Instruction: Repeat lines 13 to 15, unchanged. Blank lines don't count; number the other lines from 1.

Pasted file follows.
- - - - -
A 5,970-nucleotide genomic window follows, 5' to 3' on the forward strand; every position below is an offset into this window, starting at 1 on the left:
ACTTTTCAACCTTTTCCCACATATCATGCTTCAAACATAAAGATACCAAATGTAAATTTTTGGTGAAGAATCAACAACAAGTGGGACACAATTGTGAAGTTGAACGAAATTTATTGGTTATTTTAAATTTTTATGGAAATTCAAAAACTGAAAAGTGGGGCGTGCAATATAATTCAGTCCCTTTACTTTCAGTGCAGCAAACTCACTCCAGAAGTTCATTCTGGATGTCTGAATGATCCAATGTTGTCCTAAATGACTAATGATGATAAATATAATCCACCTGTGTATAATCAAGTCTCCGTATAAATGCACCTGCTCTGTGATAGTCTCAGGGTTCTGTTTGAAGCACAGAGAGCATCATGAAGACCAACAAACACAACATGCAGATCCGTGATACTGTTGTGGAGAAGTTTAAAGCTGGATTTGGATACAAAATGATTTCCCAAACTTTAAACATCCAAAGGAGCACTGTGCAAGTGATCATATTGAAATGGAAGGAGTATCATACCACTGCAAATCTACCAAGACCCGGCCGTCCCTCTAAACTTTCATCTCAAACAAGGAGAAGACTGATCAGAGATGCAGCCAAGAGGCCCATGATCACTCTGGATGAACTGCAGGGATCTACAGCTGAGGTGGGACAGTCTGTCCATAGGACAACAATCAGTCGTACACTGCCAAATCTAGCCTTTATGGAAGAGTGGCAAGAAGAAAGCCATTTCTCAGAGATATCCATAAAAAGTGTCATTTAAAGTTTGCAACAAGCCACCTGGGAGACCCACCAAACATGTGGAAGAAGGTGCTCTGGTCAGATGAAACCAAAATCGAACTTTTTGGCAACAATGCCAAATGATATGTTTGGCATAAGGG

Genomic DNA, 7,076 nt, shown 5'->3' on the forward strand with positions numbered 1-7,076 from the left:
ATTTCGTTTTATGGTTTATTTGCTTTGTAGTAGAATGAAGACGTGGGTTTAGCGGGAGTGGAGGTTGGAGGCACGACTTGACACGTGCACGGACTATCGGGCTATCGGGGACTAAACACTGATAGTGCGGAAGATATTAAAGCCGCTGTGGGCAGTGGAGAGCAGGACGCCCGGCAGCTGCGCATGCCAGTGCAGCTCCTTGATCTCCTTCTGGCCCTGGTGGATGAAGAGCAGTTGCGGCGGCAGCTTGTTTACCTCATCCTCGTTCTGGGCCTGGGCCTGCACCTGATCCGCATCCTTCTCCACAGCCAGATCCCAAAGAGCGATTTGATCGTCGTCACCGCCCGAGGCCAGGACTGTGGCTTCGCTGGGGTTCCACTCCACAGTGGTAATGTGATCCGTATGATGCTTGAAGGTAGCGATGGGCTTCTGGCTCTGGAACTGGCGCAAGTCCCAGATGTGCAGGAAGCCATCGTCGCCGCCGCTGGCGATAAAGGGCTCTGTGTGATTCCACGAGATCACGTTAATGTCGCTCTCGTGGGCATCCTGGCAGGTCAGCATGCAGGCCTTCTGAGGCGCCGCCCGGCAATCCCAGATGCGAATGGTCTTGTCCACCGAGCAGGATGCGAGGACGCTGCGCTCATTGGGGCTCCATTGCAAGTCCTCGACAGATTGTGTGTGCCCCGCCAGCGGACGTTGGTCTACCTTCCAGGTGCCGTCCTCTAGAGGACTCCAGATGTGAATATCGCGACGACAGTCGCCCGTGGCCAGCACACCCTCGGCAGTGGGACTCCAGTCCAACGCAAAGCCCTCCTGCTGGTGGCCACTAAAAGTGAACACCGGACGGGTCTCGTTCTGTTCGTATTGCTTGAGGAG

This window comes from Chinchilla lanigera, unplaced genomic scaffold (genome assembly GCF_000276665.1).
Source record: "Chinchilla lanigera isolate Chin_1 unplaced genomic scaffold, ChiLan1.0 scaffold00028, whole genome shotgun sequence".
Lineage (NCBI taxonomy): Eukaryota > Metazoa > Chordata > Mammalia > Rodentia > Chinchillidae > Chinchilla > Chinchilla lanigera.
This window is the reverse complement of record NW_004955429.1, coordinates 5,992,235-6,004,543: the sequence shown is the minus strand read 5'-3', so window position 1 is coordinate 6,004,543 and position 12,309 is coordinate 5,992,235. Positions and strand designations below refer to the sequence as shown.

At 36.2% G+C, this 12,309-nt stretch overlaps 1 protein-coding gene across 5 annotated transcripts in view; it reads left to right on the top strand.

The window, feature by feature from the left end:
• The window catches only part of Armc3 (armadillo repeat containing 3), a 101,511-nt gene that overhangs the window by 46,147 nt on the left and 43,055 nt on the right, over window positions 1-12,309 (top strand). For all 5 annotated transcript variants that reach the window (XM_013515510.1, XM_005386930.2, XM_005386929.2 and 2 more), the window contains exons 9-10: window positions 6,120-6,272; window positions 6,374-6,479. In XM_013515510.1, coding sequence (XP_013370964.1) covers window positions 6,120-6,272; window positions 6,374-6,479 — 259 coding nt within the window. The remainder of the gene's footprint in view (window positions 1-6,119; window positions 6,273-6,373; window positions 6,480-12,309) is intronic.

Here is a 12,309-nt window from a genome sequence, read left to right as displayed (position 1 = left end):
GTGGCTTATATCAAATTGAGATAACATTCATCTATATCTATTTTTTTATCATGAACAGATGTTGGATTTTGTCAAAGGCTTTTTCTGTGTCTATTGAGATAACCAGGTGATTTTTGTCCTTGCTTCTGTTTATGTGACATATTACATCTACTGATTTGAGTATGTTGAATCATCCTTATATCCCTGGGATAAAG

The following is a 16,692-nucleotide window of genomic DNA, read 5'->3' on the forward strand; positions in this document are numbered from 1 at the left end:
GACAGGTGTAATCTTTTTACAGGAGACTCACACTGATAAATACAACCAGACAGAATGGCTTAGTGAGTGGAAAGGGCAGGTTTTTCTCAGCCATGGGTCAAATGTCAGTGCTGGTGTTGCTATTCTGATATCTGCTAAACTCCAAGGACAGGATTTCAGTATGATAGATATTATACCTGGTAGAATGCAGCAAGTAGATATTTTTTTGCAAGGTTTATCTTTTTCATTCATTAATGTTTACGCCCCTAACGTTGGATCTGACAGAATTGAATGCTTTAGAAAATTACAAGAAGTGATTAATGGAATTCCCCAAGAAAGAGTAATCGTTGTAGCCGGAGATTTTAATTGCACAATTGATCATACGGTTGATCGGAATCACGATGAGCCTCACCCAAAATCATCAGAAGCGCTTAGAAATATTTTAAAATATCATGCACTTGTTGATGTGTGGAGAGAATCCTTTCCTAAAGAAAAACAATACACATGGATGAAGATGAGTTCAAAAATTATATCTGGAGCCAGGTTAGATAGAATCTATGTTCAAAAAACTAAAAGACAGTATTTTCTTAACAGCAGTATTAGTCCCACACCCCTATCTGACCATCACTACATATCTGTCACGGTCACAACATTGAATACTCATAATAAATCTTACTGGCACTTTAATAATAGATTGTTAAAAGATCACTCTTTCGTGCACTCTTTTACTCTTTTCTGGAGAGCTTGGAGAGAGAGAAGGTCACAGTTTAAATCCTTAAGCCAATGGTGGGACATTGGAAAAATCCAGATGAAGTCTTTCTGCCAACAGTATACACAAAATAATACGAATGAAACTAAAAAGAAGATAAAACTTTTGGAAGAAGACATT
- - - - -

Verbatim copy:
GTGGCTTATATCAAATTGAGATAACATTCATCTATATCTATTTTTTTATCATGAACAGATGTTGGATTTTGTCAAAGGCTTTTTCTGTGTCTATTGAGATAACCAGGTGATTTTTGTCCTTGCTTCTGTTTATGTGACATATTACATCTACTGATTTGAGTATGTTGAATCATCCTTATATCCCTGGGATAAAG

The following is a 16,692-nucleotide window of genomic DNA, read 5'->3' on the forward strand; positions in this document are numbered from 1 at the left end:
GACAGGTGTAATCTTTTTACAGGAGACTCACACTGATAAATACAACCAGACAGAATGGCTTAGTGAGTGGAAAGGGCAGGTTTTTCTCAGCCATGGGTCAAATGTCAGTGCTGGTGTTGCTATTCTGATATCTGCTAAACTCCAAGGACAGGATTTCAGTATGATAGATATTATACCTGGTAGAATGCAGCAAGTAGATATTTTTTTGCAAGGTTTATCTTTTTCATTCATTAATGTTTACGCCCCTAACGTTGGATCTGACAGAATTGAATGCTTTAGAAAATTACAAGAAGTGATTAATGGAATTCCCCAAGAAAGAGTAATCGTTGTAGCCGGAGATTTTAATTGCACAATTGATCATACGGTTGATCGGAATCACGATGAGCCTCACCCAAAATCATCAGAAGCGCTTAGAAATATTTTAAAATATCATGCACTTGTTGATGTGTGGAGAGAATCCTTTCCTAAAGAAAAACAATACACATGGATGAAGATGAGTTCAAAAATTATATCTGGAGCCAGGTTAGATAGAATCTATGTTCAAAAAACTAAAAGACAGTATTTTCTTAACAGCAGTATTAGTCCCACACCCCTATCTGACCATCACTACATATCTGTCACGGTCACAACATTGAATACTCATAATAAATCTTACTGGCACTTTAATAATAGATTGTTAAAAGATCACTCTTTCGTGCACTCTTTTACTCTTTTCTGGAGAGCTTGGAGAGAGAGAAGGTCACAGTTTAAATCCTTAAGCCAATGGTGGGACATTGGAAAAATCCAGATGAAGTCTTTCTGCCAACAGTATACACAAAATAATACGAATGAAACTAAAAAGAAGATAAAACTTTTGGAAGAAGACATT